Angelo Esposito skates alone.
In a quiet and empty rink, well before 32 other Thrashers prospects take the ice, Esposito continues to rehabilitate the injured right knee that has stalled his professional hockey career.
The former first-round draft pick, called by some the prize of the Marian Hossa trade two years ago, is working out as best he can at the six-day Prospect Development Camp.
"I actually got out there before everyone for about 35 minutes on my own," Esposito said Friday. "I was just by myself. My trainer gave me some exercises and I did them."
Not yet six months after reconstructive knee surgery, the center will not do skating drills with the other prospects this weekend but will take part in conditioning exercises. Esposito and Thrashers general manager Don Waddell agree he is a month ahead of schedule in his rehab. Whether he will be ready for the start of training camp in September remains to be seen.
"He won't be ready for our rookie camp but he could compete in our training camp, or we'll push it back into the first week of October," Waddell said. "Initially they thought he would return in the middle of November but he should be close to being ready by the start of the season.
Esposito is thinking sooner than later.
"I'm expecting to be here for training camp and participate at my full level," the 20-year-old said. "I'm just going to come into training camp and do my best, work my hardest. If I make the team, that's great. Obviously, that's my goal."
Esposito's injury came at a time when he was finally starting to reach the lofty expectations pinned to him as the 20th pick in the 2007 draft by Pittsburgh. He made Canada's Junior Team — on his fourth try — and won a gold medal at the 2009 Junior World Championships. He had three goals and an assist in six games, scoring a goal in Canada's 5-1 win over Sweden in the title game.
Moving on to the Quebec Major Junior Hockey league last winter, he found his stride, recording 24 goals and 18 assists in 35 games for Montreal when it all crashed to a halt. In a game February 11th against Victoriaville, he tore his ACL and underwent surgery four days later.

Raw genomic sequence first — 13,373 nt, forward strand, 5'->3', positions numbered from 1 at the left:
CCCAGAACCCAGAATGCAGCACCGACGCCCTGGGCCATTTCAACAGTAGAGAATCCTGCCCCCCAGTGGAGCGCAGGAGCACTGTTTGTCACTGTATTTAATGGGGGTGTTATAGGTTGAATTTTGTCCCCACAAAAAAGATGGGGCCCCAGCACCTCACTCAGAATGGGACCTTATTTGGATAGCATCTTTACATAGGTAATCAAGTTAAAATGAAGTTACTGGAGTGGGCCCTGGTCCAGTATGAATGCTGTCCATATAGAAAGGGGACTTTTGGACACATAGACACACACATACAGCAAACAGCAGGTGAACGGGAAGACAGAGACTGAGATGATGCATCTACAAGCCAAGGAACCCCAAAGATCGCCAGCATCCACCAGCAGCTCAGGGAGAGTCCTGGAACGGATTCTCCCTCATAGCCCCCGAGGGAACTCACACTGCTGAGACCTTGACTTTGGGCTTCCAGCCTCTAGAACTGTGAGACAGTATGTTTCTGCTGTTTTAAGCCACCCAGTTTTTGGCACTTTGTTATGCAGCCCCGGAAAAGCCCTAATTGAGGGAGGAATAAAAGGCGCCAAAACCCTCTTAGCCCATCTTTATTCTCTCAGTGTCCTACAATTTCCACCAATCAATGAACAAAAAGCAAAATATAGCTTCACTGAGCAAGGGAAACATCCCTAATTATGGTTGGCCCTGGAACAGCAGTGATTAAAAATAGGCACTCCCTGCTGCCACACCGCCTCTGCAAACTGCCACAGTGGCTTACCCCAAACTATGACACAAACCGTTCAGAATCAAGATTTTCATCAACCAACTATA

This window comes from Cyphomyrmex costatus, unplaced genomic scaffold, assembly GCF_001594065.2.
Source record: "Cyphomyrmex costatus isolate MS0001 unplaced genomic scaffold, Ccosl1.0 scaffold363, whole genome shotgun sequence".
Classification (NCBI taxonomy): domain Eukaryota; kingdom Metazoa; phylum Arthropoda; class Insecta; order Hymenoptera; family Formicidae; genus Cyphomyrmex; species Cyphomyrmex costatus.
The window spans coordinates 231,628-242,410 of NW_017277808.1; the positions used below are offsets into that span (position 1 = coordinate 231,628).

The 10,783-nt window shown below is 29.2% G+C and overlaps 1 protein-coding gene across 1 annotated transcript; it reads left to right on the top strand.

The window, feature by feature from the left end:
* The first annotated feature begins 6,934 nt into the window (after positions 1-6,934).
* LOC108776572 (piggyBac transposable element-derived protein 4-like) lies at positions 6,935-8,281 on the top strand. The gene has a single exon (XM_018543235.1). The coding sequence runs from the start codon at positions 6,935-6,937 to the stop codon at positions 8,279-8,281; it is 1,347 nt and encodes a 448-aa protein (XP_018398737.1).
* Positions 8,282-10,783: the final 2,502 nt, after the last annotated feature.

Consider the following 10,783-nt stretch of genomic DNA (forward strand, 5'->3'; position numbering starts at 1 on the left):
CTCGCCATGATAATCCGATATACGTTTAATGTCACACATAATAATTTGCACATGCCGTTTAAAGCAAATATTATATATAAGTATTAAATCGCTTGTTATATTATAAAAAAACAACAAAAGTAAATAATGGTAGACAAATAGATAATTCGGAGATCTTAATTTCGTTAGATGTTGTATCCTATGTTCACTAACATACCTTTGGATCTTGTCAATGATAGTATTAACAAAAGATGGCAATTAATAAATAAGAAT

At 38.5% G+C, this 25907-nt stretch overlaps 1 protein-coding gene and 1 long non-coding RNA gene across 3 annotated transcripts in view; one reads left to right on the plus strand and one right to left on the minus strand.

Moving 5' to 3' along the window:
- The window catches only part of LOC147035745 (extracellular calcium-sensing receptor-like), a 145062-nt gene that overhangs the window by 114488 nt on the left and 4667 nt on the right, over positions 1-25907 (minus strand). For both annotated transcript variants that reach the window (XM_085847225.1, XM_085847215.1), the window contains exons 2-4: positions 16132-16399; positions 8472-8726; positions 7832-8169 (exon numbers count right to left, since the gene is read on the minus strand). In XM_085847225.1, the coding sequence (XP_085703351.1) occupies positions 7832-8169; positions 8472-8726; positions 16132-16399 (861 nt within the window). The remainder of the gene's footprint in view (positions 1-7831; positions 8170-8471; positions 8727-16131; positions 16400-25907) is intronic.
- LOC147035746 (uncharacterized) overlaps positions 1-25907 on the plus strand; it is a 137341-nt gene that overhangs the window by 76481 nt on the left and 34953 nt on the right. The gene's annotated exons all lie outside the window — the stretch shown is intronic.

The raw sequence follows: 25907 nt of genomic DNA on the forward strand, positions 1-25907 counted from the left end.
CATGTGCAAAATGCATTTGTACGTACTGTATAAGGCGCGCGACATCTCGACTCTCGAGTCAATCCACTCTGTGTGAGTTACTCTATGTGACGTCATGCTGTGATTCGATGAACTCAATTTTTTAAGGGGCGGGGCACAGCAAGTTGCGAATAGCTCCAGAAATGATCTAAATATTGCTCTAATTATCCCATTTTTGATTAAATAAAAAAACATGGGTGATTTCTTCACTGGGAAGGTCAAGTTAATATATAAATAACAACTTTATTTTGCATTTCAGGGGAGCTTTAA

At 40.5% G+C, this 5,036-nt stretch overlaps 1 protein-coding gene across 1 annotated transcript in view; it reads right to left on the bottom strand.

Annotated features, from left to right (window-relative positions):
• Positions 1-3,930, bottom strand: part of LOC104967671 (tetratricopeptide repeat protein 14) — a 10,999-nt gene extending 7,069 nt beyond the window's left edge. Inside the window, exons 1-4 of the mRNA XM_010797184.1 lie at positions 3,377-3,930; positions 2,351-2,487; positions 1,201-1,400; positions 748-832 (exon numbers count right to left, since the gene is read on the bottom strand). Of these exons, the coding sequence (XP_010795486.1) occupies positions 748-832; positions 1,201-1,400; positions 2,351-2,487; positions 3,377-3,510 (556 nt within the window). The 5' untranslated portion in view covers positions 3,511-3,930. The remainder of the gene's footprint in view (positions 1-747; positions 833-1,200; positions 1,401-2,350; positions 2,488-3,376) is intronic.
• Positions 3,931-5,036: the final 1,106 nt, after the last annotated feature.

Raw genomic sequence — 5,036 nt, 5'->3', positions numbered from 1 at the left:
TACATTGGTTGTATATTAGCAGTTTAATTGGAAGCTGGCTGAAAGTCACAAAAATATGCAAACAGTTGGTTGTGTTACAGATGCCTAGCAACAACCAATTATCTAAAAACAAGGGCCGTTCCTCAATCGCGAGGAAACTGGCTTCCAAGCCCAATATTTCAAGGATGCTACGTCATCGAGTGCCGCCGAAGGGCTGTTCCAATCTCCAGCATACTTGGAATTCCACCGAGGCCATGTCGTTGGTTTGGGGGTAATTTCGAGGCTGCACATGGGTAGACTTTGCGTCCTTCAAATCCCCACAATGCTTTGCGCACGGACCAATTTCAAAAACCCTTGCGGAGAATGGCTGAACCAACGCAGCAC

"It was really a fluke," Esposito said. "Someone just fell on my leg and it twisted in. It was tough. I had two rough years, before my draft year and after my draft year, and things really started to look good. I had a good [training] camp in Atlanta and won the gold medal with team Canada. The season was going great.
"It was a rough bump but it's part of life. It's what makes you a better hockey player, a better person."
It was a learning experience for Esposito, who returned home to Montreal. He dealt for the first time with the ups and downs of rehabbing a major injury. Some days were good. Many days were frustrating with no improvement despite the hard work. It could eventually help him with the grind of an NHL season.
"We know cases where guys come back stronger," Waddell said. "What they lose is the competitiveness of being on the ice, just getting better through the experience factor. From an injury standpoint, I don't think that will be a problem for him. It's more that he's not going to play hockey from February to October."
Esposito said he has used the rehab time to work on his upper body and gained needed weight. He weighs 197 pounds, 12 pounds heavier than the start of last season.
"My biggest strength is my skating," said Esposito, who signed a three-year contract after last season's development camp. "I'm a fast skater. I use my speed on the ice and open the ice for my teammates. That's what I've got to bring.
"I think over the last four years of junior hockey I've really developed my two-way game. . . . Overall, I'm a better player."
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